“Fresh-Faced & Pretty” Sewanee Controversy Makes National News


Two weeks ago Ivy Style ran a post about the traditions and sartorial formality found at the University Of The South, otherwise known as Sewanee. The students shared the post assiduously, and it went on to break our all-time one-day traffic record.

But as revealed in the comments thread, as well as on Ivy Style’s Facebook page, the post had been shared by the school itself on its official Facebook page. And while most students seemed to find the photo gallery post a tribute to be proud of, a few women found the post “despicable,” as well as sexist, racist, classist, etc., etc., because of the phrases “fresh-faced and pretty” and “when females acted like ladies,” phrases that were taken from a reader email I had received.

So despite the post racking up over 2,000 likes on Facebook, plus many thousands more in pageviews, Sewanee removed the link on its Facebook page, along with the ensuing discussion.

Apparently someone decided this tempest in a teapot was worthy of alerting the website The College Fix (CONTENT WARNING: conservative/libertarian points of view), a news site that reports on political correctness on college campuses. Last week I heard from a reporter for the site (who happens to be female, a fact probably germane to this discussion), who asked me for some quotes and clarifications, and today the site has put up an article entitled “College deletes article calling its female students ‘pretty’ after complaints of sexism.”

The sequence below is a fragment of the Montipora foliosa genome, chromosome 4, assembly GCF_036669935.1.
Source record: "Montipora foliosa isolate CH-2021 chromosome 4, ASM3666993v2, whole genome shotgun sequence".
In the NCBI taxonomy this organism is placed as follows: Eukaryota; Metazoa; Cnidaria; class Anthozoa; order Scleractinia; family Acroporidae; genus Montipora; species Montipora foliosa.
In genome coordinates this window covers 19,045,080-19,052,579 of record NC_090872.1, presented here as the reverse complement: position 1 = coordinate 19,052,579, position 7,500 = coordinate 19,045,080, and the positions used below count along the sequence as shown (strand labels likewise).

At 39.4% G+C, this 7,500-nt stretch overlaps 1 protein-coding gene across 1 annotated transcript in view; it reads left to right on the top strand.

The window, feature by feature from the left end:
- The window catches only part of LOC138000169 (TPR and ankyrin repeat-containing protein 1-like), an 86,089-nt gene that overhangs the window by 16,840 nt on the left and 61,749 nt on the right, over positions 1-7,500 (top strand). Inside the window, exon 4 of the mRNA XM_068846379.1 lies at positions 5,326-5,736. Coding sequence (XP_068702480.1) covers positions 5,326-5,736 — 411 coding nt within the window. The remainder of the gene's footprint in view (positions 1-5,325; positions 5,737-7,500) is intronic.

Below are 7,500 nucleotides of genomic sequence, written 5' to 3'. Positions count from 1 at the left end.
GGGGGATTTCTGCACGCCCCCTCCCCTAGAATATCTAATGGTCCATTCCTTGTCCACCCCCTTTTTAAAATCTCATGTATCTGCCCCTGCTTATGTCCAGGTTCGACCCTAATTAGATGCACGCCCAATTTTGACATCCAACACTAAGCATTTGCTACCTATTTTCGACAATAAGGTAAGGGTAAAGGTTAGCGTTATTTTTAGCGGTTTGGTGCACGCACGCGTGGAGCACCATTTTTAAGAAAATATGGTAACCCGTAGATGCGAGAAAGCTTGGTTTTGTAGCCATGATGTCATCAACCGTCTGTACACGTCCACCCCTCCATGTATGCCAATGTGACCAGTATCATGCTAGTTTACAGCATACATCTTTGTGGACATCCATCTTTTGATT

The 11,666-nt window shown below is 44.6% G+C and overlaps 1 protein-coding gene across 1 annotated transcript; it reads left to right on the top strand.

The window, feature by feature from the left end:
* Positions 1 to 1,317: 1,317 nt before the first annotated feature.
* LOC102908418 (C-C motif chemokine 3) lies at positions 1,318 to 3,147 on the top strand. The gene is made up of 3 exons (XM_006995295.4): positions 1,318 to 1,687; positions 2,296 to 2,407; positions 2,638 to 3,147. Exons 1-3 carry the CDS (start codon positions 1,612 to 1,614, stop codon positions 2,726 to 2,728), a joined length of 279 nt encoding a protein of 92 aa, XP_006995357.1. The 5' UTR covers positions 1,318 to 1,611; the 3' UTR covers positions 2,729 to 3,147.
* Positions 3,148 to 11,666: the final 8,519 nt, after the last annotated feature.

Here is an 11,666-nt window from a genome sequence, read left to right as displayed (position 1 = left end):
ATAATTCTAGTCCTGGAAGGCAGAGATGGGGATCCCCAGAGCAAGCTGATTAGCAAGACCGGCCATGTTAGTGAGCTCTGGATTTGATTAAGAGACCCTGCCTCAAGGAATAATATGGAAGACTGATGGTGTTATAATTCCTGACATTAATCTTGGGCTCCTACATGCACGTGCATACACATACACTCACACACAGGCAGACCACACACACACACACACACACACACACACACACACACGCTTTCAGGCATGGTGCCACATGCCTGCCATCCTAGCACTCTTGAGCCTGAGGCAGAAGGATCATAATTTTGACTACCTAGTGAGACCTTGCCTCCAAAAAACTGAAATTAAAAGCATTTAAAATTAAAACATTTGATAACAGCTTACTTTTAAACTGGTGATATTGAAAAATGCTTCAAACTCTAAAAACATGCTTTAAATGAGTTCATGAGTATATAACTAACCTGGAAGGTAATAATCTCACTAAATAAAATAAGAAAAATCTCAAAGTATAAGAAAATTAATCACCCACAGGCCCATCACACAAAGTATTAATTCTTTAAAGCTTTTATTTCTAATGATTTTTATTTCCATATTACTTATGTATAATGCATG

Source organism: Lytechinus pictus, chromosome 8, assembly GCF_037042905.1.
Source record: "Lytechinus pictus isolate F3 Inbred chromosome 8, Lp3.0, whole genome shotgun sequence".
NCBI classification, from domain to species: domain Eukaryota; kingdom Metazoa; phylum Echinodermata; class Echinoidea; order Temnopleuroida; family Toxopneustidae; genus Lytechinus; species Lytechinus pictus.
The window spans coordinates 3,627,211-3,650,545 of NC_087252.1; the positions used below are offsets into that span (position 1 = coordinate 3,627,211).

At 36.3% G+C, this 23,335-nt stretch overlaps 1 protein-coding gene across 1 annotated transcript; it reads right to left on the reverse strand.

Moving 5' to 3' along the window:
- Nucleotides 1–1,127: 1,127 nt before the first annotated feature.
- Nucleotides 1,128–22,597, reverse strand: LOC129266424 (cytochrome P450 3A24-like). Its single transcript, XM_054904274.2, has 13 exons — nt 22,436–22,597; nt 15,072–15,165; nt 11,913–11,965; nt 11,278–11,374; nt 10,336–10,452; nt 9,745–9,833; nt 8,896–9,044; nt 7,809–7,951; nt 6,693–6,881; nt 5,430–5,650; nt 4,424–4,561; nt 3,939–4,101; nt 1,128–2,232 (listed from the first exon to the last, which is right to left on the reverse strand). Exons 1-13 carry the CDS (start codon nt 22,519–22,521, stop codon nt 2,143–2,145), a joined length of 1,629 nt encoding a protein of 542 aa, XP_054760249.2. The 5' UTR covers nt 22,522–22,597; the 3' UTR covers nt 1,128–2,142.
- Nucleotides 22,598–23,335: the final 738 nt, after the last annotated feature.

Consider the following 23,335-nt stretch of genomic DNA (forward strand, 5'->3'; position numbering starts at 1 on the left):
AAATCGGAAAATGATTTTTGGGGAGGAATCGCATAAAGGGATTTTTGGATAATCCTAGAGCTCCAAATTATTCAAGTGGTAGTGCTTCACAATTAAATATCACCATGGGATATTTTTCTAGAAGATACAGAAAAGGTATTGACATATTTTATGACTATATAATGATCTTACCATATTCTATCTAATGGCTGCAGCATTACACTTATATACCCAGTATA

Here’s a snippet:

The College Fix was alerted to the situation by an avid reader of Ivy Style who said the brouhaha is not surprising given the current campus climates seen nationwide:

“This outburst is similar to what happened in other campuses nationwide – at Yale, Mizzou, Dartmouth etc. Is there any question that the root cause of this perceived grievance comes from the same well that fueled Yale’s Halloween costume chaos and Mizzou’s BLM? I think not. What was an innocent article, admiring properly dressed college students, turned out to be something much more.”

I told The College Fix (though the quote didn’t make the story), that I didn’t think this is a particularly egregious act of censorship. But that’s probably because we’ve all gotten used to this sort of thing.

Oddly enough, it was only after the tempest began swirling in the teapot that I revisited the original Sewanee post from last September and saw that The College Fix had inspired it with a piece of its own called “Dress for success: Why college students should junk the gym shorts and sneakers.” So things have gone full circle: the PC-monitoring site inspired an Ivy Style post, which months later went on to inspire a College Fix post. Strange how that works.

In other PC news, the Australian comedian and social justice satirist Neel Kolhatkar has just released a new short film on YouTube called “The Privilege Game.” His clever spoof on campus political correctness from last year, “Modern Educayshun,” has racked up 4.5 million views. — CC

17 Comments on "“Fresh-Faced & Pretty” Sewanee Controversy Makes National News"

  1. Allow me to borrow the term “despicable” and–with all due respect–use it with reference to the behavior of the harridans.